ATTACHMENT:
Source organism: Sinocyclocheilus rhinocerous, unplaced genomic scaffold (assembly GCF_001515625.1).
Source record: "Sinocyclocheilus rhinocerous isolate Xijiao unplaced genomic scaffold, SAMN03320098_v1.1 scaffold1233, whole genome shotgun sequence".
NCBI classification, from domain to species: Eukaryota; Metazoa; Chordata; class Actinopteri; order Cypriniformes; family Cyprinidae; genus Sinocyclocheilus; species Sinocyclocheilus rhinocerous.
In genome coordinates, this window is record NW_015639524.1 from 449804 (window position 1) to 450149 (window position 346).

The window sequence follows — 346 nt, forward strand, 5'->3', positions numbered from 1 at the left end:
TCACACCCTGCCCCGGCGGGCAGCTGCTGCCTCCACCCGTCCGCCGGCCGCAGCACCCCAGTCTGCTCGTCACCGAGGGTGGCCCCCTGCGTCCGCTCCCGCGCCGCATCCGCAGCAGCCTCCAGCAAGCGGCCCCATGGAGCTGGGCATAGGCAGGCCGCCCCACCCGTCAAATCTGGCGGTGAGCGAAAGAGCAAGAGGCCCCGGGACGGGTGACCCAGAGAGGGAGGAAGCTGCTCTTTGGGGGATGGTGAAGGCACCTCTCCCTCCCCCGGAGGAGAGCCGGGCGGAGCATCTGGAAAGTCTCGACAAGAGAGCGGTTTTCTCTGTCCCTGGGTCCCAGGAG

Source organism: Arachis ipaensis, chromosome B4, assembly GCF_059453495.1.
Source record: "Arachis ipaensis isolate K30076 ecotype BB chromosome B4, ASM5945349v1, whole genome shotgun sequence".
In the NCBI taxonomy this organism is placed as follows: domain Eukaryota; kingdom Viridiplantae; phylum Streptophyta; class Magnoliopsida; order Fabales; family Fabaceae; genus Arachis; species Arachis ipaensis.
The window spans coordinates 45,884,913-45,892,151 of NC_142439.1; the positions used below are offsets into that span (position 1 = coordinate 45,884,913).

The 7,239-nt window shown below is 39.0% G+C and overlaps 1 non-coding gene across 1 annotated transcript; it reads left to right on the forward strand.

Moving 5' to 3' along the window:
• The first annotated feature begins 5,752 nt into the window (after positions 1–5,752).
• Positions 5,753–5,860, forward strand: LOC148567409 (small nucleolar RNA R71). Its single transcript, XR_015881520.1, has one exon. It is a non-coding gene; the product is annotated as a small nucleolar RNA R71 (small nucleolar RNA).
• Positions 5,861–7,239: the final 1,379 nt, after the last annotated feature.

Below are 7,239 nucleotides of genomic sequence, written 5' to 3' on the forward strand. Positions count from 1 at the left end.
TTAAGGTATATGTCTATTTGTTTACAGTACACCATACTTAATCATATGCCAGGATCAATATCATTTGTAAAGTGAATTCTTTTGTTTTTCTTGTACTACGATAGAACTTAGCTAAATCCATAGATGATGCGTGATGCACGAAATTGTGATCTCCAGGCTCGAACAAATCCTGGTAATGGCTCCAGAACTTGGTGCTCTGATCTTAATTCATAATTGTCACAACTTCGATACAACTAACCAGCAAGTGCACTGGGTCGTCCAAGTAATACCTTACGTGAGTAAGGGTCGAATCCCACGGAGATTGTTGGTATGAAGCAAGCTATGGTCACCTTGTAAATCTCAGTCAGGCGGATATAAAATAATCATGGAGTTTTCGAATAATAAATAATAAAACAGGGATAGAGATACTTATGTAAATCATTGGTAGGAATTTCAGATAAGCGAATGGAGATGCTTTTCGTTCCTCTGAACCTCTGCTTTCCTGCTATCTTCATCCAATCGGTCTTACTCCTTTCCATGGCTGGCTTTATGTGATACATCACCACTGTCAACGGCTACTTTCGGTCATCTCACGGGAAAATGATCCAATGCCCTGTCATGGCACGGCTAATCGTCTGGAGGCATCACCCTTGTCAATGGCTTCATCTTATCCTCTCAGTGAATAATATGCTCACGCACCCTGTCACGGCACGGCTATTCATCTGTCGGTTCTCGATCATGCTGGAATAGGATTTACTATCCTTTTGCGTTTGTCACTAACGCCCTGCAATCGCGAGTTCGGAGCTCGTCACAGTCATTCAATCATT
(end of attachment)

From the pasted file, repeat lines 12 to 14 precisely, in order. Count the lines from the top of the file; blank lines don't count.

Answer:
Moving 5' to 3' along the window:
• The first annotated feature begins 5,752 nt into the window (after positions 1–5,752).
• Positions 5,753–5,860, forward strand: LOC148567409 (small nucleolar RNA R71). Its single transcript, XR_015881520.1, has one exon. It is a non-coding gene; the product is annotated as a small nucleolar RNA R71 (small nucleolar RNA).